Richard Lozier, the most recent Branstad appointee to the three-member Iowa Utilities Board, has recused himself from all decisions involving the Dakota Access crude oil pipeline. Before joining the board in May, Lozier served as legal counsel for the pro-pipeline group Midwest Alliance for Infrastructure Now.
“I, Richard W. Lozier, Jr., state that I hereby recuse myself from this matter,” he said in a statement filed with the IUB Wednesday (embedded below). “I will not participate in any way in this matter, including but not limited to discussing the matter with agency staff or other Board members; attending any closed session meetings relating to the matter; participating, voting, or commenting in open session meetings related to this matter; and reviewing any files or documents relating to the matter prior to the posting of the documents to the Board’s electronic filing system.”
On May 16, the Iowa Supreme Court ruled against a motion from Dakota Access to dismiss a lawsuit against the IUB filed by landowners and the Iowa chapter of the Sierra Club alleging that the board improperly approved the use of eminent domain for the project in violation of private property rights. Pipeline opponents noticed that the ruling (also embedded below) included the granting of a request from Lozier to withdraw as MAIN’s legal counsel. At the time, Lozier had been serving on the board for just over two weeks.
MAIN’s public relations efforts were headed by DCI Group, which used deceptive tactics including fake Twitter accounts to promote the pipeline and whose past work included spreading misinformation about climate change and doing consulting work for the Koch brothers’ Americans for Prosperity political group.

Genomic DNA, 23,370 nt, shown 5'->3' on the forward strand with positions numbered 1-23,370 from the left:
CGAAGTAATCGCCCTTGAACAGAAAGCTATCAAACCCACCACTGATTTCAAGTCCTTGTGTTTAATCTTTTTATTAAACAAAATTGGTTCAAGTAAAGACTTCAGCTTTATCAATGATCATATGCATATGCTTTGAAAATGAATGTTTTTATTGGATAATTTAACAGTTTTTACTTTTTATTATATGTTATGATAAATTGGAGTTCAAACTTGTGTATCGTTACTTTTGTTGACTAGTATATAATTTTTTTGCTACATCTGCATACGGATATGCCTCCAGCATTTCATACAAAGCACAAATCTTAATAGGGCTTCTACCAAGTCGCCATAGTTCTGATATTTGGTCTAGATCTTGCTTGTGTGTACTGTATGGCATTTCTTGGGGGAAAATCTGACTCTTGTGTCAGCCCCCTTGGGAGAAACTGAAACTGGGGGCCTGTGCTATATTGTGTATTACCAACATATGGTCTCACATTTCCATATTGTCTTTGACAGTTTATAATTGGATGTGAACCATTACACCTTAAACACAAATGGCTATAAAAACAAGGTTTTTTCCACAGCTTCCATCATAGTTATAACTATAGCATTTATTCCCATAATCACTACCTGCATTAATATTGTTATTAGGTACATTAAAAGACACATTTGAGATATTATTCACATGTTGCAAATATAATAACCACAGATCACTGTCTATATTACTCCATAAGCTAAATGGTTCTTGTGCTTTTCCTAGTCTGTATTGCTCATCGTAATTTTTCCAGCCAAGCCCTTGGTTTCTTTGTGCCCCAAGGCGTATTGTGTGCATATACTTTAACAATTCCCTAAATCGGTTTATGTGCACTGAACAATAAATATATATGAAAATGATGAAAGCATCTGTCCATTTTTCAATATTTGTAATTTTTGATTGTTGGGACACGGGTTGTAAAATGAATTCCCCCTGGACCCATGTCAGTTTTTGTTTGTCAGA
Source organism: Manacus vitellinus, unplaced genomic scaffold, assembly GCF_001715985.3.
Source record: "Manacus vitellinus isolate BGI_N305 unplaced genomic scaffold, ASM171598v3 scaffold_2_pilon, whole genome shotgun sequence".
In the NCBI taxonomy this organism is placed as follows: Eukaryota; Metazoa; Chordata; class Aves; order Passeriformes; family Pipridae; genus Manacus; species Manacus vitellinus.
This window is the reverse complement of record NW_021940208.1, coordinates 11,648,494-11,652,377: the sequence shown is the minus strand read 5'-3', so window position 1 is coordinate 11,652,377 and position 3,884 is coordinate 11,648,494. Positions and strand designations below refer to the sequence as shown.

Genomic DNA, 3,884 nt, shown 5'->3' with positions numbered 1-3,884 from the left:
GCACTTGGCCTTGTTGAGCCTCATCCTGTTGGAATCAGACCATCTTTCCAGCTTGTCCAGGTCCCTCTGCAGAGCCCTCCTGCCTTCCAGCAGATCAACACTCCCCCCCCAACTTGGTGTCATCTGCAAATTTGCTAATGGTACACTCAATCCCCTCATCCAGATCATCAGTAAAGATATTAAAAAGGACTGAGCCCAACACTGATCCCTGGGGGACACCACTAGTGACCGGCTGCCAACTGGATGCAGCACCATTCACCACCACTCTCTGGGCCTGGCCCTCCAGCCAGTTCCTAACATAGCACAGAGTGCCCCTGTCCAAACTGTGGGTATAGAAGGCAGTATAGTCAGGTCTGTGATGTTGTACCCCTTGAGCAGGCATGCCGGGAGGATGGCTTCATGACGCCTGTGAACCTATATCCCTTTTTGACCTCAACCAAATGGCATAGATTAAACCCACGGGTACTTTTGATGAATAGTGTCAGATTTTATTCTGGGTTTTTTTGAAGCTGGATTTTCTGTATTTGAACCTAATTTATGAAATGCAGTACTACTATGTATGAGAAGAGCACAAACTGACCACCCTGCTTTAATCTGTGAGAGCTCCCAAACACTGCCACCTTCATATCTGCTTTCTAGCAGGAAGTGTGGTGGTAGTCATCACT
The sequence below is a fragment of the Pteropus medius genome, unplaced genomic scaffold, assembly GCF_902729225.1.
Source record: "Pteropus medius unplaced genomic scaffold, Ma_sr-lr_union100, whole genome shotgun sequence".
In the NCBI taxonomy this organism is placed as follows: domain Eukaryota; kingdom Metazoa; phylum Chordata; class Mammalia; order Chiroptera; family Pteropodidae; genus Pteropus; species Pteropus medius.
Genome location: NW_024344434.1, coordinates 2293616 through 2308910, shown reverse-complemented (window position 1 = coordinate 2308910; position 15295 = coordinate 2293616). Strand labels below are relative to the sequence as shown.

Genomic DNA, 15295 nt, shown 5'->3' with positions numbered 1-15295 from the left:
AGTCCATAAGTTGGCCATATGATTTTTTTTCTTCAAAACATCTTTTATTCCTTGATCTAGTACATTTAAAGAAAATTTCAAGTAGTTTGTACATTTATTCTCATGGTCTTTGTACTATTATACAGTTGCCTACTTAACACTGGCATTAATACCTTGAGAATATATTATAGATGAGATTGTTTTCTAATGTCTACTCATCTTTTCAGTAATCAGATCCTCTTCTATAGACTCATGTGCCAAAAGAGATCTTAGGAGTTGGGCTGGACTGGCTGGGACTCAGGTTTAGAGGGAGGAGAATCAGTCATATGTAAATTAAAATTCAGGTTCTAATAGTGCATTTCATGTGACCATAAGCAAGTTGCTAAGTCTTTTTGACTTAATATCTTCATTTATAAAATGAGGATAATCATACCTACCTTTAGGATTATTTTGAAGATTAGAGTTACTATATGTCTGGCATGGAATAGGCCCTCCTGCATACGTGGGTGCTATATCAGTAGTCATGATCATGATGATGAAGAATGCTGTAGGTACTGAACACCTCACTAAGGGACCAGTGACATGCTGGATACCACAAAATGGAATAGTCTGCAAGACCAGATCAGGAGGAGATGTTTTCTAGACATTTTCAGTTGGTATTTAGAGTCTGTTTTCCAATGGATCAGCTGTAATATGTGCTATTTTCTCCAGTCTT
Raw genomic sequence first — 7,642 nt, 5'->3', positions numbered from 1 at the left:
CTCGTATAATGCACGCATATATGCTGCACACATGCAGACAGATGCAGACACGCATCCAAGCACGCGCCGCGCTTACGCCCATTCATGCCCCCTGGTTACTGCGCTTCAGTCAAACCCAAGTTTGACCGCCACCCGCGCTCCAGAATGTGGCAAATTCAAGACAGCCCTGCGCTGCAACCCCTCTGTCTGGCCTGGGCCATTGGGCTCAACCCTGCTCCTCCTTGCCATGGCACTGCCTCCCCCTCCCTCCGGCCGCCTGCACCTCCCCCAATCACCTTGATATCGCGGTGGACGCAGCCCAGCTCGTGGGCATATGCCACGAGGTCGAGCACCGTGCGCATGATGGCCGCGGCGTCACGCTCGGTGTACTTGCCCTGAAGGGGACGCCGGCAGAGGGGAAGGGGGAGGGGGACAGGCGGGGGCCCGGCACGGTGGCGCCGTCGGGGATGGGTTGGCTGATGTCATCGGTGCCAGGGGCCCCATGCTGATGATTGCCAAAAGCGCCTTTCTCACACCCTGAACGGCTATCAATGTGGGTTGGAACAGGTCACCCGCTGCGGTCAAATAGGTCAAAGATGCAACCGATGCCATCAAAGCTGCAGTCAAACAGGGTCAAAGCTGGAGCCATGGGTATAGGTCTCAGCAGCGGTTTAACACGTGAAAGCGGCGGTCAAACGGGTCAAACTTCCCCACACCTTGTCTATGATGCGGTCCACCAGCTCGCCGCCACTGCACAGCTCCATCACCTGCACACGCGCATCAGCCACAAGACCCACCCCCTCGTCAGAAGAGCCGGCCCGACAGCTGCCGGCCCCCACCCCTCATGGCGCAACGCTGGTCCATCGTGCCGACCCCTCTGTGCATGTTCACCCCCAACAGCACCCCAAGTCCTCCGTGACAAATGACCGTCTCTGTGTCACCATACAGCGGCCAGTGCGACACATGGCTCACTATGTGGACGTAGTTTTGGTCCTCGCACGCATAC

Last Friday, before submitting his recusal statement, Lozier abstained from a board vote ordering Dakota Access to file updated insurance documents that were overdue.
Branstad’s appointment of Lozier renewed questions from pipeline opponents about his supposed neutrality concerning the Dakota Access pipeline’s approval. Last September, several months after the IUB approved the project, Branstad told reporters it would be “laughable” to suggest that he played a role in the board’s approval of the pipeline. He also claimed there was “probably no guy that Big Oil hates more than me,” despite his close alliance with Rick Perry, a former board member of Dakota Access parent corporation Energy Transfer Partners who arranged a 2013 fundraiser for Branstad at which he took in tens of thousands of dollars from deep-pocketed oil industry executives.